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Fine Arts Friday: Thanks a lot, Dickens!

This month’s hymn is “Come, Thou Fount of Every Blessing,” a still popular though often altered hymn.  You’ll find lovely versions by All Sons & Daughters and Fernando Ortega.

I chose a version by Chris Rice because it leaves the second verse intact:

Here I’ll raise my Ebenezer;
Hither by Thy help I’m come;

Of course, most people only equate Ebenezer with the mean guy in the Muppet Christmas movie. Or maybe with Patrick Stewart. But in the Bible, Ebenezer means “stone of help.” So “Here I’ll raise my Ebenezer” just means acknowledging God’s help, something well worth singing about. More than that, the hymn is based on I Samuel 7:12, “Then Samuel took a stone and set it up between Mizpah and Shen and called its name Ebenezer; for he said, “Till now the Lord has helped us.” (ESV)

I thought it makes more sense to keep in the lyrics that directly references the inspiring verse, but that’s just me. You can find the lyrics here and here (This version is a mishmash of both lyrics, although most of the lyrics are from the version available at the Timeless Truths website.)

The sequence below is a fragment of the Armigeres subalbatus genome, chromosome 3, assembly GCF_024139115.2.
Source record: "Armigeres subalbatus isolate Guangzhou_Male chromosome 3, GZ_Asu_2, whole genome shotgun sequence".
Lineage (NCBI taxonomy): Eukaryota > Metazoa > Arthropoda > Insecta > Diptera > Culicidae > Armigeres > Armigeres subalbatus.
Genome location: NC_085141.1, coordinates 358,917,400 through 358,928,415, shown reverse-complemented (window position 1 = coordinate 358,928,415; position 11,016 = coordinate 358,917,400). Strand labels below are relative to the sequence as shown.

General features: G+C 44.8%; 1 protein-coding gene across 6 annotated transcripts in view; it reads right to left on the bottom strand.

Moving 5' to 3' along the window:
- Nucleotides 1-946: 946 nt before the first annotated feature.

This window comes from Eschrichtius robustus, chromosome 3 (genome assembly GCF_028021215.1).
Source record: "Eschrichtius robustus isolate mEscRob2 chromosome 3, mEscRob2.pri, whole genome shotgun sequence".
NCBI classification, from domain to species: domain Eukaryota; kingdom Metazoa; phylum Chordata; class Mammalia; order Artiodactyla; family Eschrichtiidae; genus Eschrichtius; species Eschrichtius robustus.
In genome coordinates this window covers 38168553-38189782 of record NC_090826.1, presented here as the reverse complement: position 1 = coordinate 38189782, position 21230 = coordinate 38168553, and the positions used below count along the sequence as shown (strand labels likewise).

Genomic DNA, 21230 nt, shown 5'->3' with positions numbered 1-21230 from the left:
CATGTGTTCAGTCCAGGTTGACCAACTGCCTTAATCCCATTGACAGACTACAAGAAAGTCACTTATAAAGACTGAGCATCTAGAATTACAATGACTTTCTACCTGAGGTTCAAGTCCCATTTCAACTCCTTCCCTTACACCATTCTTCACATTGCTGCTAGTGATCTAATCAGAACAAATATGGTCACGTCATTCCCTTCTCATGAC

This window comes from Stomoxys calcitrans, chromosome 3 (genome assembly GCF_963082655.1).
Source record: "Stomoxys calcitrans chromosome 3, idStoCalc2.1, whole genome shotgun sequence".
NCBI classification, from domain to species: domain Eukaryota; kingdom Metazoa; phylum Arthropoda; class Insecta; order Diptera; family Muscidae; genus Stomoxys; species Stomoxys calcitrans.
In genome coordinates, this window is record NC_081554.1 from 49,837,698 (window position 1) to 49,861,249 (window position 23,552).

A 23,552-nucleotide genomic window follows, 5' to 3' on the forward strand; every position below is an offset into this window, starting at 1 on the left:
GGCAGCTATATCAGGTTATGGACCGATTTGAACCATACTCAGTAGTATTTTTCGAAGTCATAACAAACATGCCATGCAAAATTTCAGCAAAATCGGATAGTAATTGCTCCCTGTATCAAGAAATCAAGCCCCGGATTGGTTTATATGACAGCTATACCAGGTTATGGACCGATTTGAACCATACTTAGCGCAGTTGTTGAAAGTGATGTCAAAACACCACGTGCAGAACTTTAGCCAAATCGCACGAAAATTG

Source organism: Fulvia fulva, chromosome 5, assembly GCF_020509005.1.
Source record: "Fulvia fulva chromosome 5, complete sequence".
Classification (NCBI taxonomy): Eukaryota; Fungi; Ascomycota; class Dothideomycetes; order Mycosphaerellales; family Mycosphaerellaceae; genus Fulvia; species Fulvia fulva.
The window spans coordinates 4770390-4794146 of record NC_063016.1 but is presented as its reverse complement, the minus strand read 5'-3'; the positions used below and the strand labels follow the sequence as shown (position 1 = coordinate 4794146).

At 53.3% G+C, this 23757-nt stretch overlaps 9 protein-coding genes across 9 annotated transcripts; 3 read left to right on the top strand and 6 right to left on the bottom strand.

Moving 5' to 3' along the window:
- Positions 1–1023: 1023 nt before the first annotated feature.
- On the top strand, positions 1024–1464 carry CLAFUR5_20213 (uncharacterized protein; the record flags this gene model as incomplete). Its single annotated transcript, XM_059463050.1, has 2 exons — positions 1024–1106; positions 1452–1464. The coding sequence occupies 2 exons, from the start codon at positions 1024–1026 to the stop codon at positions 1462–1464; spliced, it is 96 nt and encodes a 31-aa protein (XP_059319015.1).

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We’re finally done with the Civil War and are moving on to the Westward Expansion of the reunited country. One of the most popular songs that most people have at least heard is “Home on the Range,” although the song we usually sing isn’t the original written by Dr. Brewster Higley. You can listen to that here, but in a reverse of my hymn decision, I decided to go with the version that’s sung today.

The biggest difference is the chorus. Most people know “Home, home on the range, where the deer and the antelope play.” The original ran, “A home! A home! Where the deer and the antelope play.” There are other differences, but it’s mostly the same song, and one every American should know.


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